Honour for unsung heroes of MK’s military campaign
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OLIVER Tambo was not dressed in fatigues. In his trademark spectacles, dark trousers and a jersey, he would have looked like any ordinary middle-aged man.
But he wasn’t an ordinary man. Standing under cover of night on the banks of the Zambezi, he was the supreme commander of Umkhonto weSizwe, the ANC’s military wing.
Tambo was a revered figure for the 80-odd men of the Luthuli Detachment who were waiting to cross the river into then-Rhodesia. They planned to take the liberation movement’s fight to get back home, right into the hands of the enemy – and he was there to encourage them. Who knew how many would return?
It was August 2, 1967, and the MK soldiers under the command of Chris Hani were to embark on the ill-fated Wankie Campaign. There would be many heroes in the many battles that went on for weeks as MK bravely crossed through the Rhodesian reserve. There would also be casualties, and at the end of it, Hani and a number of his soldiers would land up in prison in Botswana.
But today is a moment for celebration at the memory of a valiant attempt that made headlines all over colonial and post-colonial Africa. And that’s why the Department of Defence and Military Veterans is using this occasion to host its first medals parade for MK, in Bloemfontein.
Medals will be given to veterans of the original Sabotage Campaign, which includes the Rivonia trialists, as well as the Wankie, Sipolilo, Tete, Caprivi, Aventura, Botswana Recce, Kalomo, Nampula and other military adventures of the original MK leadership.
Different detachments will be awarded the same medal with the number of bars used to differentiate between them. Gold, silver and bronze medals will be given for bravery and merit, and there will also be platinum medals given out in three classes for the founding leaders of MK.
Class 1 will be made up of honours for Chief Albert Luthuli, Tambo, Nelson Mandela, Moses Kotane, JB Marks, Walter Sisulu, Govan Mbeki and Dan Tloome. Class 2 medals will be awarded to the first National High Command and those arrested with it at Rivonia, and Class 3, to the MK leaders who formed the regional command structure at Kongwa in Tanzania, where most MK cadres were held for training before 1965.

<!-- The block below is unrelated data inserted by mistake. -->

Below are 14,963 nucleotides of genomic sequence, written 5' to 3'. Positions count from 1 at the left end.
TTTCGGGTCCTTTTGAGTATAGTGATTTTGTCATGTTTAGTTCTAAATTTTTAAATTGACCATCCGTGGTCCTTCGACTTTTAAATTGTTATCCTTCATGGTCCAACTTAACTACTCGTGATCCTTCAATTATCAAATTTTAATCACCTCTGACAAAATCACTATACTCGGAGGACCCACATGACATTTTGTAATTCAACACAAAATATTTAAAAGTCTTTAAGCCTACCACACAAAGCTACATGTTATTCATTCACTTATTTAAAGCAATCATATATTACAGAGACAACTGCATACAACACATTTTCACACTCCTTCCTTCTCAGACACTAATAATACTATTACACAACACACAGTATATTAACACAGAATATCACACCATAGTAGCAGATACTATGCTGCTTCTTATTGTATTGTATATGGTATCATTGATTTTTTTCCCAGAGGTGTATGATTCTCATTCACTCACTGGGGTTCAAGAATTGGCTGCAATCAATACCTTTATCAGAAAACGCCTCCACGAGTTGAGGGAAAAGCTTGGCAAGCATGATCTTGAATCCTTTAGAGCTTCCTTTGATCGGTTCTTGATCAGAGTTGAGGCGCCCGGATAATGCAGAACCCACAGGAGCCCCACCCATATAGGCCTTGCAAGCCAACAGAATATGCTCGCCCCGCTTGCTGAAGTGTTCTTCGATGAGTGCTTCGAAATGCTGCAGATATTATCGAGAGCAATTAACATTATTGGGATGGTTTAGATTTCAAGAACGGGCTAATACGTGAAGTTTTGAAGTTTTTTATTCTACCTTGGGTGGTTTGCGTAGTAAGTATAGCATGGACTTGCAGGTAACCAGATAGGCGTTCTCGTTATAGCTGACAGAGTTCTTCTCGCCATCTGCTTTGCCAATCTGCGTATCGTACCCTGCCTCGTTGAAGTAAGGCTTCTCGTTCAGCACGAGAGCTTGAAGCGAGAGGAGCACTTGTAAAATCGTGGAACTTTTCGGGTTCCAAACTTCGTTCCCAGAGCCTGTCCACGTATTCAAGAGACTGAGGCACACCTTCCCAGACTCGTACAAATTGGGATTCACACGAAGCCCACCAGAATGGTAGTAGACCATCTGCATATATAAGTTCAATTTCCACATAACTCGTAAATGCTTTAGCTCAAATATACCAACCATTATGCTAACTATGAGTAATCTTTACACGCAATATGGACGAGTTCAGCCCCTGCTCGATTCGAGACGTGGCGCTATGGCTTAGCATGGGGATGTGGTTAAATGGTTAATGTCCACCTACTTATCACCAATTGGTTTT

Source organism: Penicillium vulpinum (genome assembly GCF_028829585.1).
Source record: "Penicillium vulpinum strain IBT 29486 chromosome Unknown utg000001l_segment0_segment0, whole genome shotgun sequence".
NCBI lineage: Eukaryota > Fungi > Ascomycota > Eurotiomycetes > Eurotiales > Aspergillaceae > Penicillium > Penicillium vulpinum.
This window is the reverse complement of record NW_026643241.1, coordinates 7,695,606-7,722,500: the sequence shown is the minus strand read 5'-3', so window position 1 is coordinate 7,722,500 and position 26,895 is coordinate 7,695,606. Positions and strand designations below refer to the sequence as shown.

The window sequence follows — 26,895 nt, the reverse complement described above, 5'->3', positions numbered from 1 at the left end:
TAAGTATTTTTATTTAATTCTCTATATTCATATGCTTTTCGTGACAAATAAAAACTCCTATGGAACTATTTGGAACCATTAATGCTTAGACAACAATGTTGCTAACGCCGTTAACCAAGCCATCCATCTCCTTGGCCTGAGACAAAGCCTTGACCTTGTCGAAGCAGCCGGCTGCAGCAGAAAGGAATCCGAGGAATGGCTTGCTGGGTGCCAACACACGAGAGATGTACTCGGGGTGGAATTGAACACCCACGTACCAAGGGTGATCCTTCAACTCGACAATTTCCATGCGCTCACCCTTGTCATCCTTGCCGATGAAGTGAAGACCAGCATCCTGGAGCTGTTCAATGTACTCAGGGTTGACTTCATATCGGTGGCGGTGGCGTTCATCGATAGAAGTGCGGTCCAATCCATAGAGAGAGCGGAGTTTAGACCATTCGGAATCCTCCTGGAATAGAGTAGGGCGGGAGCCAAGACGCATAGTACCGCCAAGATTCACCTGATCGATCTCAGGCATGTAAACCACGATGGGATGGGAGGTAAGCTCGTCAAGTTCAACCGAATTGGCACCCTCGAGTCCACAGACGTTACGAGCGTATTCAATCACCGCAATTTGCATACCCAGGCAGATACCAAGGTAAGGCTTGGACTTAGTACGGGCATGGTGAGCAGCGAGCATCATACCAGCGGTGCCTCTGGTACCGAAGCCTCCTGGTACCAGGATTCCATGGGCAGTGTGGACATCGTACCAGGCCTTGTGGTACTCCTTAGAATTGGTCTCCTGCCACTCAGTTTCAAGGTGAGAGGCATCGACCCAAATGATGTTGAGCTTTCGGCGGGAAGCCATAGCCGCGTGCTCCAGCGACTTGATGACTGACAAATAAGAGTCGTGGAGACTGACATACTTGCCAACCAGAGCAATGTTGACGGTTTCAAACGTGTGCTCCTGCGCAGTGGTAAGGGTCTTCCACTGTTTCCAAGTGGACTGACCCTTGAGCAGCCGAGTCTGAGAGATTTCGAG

One of the recipients of a gold medal for bravery – the highest honour a soldier can receive – will be James April, who was on the banks of the Zambezi that night. April, who lives in Cape Town, hasn’t forgotten any of the details of August 2.
“Oliver had been with us for a couple of days in advance, together with (military commanders) Joe Modise and Thomas Nkobi, who was handing out money to various groups.
“We had slaughtered a cow, and OR made a speech about the hard task ahead where we must go and shed some of the blood they had been shedding for years. We were truly very thankful to have a leader like Oliver, who would listen to reason and was very soft about it. So this was not a rabble-rousing speech, but a sombre speech. We were having to prepare ourselves mentally, while the spotter planes kept going, high over the Zambezi.”
On August 21, 1967, April’s machine gun jammed in battle, but he drew his pistol and advanced deep into the enemy line, clearing the way for his unit by shooting at armed, but wounded enemy soldiers. Most fled.
Deputy Minister of Defence and Military Veterans Thabang Makwetla says that the medals parade is an “outstanding obligation” as members of the other statutory forces have already been recipients of similar honours.
“These are long-deserving soldiers – people who should all be heroes, but many of whom are unsung. It’s very important that they do not become a forgotten story.”